The Benefits of Orthosilicic Acid

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Orthosilicic acid is a substance found naturally in seawater, drinking water, and certain beverages (including beer). Sometimes referred to as "soluble silica," orthosilicic acid is a dietary form of silicon (a mineral involved in the formation of collagen and bone). Available in supplement form, orthosilicic acid is said to offer a number of health benefits.


Some alternative medicine proponents claim that orthosilicic acid supplements can treat or prevent a wide range of health conditions, including:

In addition, orthosilicic acid is said to improve hair and nails, protect skin from the negative effects of aging, preserve dental health, and stimulate digestion.

Health Benefits

To date, very few studies have tested the health effects of orthosilicic acid. However, preliminary research shows that orthosilicic acid may offer certain health benefits. Here's a look at some key study findings:

1) Bone Health

Orthosilicic acid may help protect against loss of bone density, suggests a 2008 study from BMC Musculoskeletal Disorders. For the study, 136 women with osteopenia took calcium, vitamin D, and either orthosilicic acid or a placebo every day for a year. By the study's end, participants given the vitamins with orthosilicic acid showed greater improvements in bone formation. According to the study's authors, this finding indicates that orthosilicic acid shows promise as a treatment for osteoporosis.

In earlier studies on human cells, scientists discovered that orthosilicic acid may help promote bone formation by stimulating the production of collagen (a protein found in connective tissue, including bone) and promoting the development of bone-forming cells.

2) Joint Health

Orthosilicic acid is purported to improve joint health — and protect against conditions like osteoarthritis — by promoting collagen production in cartilage. Indeed, a 1997 study published in Biological Trace Element Research found that calves fed an orthosilicic-acid-supplemented diet experienced an increase in collagen concentration in their cartilage. However, it's not known whether orthosilicic acid supplementation might produce the same effect in humans and help shield joint health.

3) Hair

Orthosilicic acid may help improve hair, according to a small study published in Archives of Dermatological Research in 2007. For the study, 48 women with fine hair took either an orthosilicic acid supplement or a placebo every day for nine months. Results showed that orthosilicic acid appeared to boost hair strength and increase hair thickness, however, there haven't been any other studies examining the use of orthosilicic acid for hair.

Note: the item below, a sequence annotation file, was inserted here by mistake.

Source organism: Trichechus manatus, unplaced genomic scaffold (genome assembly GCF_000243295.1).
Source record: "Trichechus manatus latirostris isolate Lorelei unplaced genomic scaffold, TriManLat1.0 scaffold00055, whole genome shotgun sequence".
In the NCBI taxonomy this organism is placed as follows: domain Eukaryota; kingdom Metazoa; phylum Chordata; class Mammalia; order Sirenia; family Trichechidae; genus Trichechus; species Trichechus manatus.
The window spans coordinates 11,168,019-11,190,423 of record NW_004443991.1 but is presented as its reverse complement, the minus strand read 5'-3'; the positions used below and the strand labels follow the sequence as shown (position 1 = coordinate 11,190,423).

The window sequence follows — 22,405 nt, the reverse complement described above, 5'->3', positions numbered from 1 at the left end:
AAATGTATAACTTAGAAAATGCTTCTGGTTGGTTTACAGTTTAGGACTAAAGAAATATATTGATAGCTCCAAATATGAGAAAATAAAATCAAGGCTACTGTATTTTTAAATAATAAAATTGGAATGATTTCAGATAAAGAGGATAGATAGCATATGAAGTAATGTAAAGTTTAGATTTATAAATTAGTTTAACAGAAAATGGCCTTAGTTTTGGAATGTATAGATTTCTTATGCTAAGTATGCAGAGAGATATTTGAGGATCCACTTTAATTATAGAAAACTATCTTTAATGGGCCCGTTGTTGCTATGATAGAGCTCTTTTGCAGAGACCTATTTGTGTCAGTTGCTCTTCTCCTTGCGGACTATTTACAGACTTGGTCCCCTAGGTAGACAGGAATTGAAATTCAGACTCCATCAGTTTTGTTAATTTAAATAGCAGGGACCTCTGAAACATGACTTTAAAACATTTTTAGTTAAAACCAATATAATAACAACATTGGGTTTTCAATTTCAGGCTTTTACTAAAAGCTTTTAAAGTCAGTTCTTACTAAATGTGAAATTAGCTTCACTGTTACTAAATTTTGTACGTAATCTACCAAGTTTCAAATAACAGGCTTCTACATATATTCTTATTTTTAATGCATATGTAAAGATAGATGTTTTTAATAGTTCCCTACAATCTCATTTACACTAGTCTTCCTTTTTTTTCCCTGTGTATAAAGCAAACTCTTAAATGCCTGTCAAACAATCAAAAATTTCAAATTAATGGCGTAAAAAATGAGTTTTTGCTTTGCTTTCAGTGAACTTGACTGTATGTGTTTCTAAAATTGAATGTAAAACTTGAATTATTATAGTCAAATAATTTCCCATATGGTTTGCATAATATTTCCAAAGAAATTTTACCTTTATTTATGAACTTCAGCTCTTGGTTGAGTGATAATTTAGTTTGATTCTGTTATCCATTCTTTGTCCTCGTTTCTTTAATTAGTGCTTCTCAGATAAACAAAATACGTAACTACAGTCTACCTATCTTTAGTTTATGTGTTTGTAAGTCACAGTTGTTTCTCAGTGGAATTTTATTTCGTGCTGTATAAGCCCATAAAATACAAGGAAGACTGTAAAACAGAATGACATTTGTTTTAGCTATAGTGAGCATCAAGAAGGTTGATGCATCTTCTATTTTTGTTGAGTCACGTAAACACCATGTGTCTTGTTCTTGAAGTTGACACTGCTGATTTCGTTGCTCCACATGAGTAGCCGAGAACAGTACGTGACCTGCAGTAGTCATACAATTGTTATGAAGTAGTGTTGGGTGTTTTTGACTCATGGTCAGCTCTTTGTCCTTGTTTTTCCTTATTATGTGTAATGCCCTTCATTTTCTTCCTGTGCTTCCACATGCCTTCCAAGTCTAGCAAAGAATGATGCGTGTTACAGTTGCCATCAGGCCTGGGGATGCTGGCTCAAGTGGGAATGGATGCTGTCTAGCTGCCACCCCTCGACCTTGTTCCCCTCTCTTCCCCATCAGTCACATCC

Although preliminary studies have not linked the use of orthosilicic acid with any adverse effects, little is known about the safety of long-term or regular use of orthosilicic acid supplements.

It's important to keep in mind that supplements haven't been tested for safety and dietary supplements are largely unregulated. In some cases, the product may deliver doses that differ from the specified amount for each herb. In other cases, the product may be contaminated with other substances such as metals. Also, the safety of supplements in pregnant women, nursing mothers, children, and those with medical conditions or who are taking medications has not been established.

Where to Find It

Available for purchase online, orthosilicic acid supplements are sold in many natural-food stores and in stores specializing in dietary supplements.

Using It for Health

Due to the limited research, it's too soon to recommend orthosilicic acid as a treatment for any condition. If you're considering the use of orthosilicic acid for a chronic condition, make sure to consult your physician before starting your supplement regimen. Self-treating a chronic condition with orthosilicic acid and avoiding or delaying standard care may have serious consequences.

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Article Sources

  • Calomme MR, Vanden Berghe DA. "Supplementation of calves with stabilized orthosilicic acid. Effect on the Si, Ca, Mg, and P concentrations in serum and the collagen concentration in skin and cartilage." Biol Trace Elem Res. 1997 Feb;56(2):153-65.
  • Duivenvoorden WC, Middleton A, Kinrade SD. "Divergent effects of orthosilicic acid and dimethylsilanediol on cell survival and adhesion in human osteoblast-like cells." J Trace Elem Med Biol. 2008;22(3):215-23.
  • Reffitt DM, Ogston N, Jugdaohsingh R, Cheung HF, Evans BA, Thompson RP, Powell JJ, Hampson GN. "Orthosilicic acid stimulates collagen type 1 synthesis and osteoblastic differentiation in human osteoblast-like cells in vitro." Bone. 2003 Feb;32(2):127-35.
  • Spector TD, Calomme MR, Anderson SH, Clement G, Bevan L, Demeester N, Swaminathan R, Jugdaohsingh R, Berghe DA, Powell JJ. "Choline-stabilized orthosilicic acid supplementation as an adjunct to calcium/vitamin D3 stimulates markers of bone formation in osteopenic females: a randomized, placebo-controlled trial." BMC Musculoskelet Disord. 2008 Jun 11;9:85.
  • Wickett RR, Kossmann E, Barel A, Demeester N, Clarys P, Vanden Berghe D, Calomme M. "Effect of oral intake of choline-stabilized orthosilicic acid on hair tensile strength and morphology in women with fine hair." Arch Dermatol Res. 2007 Dec;299(10):499-505.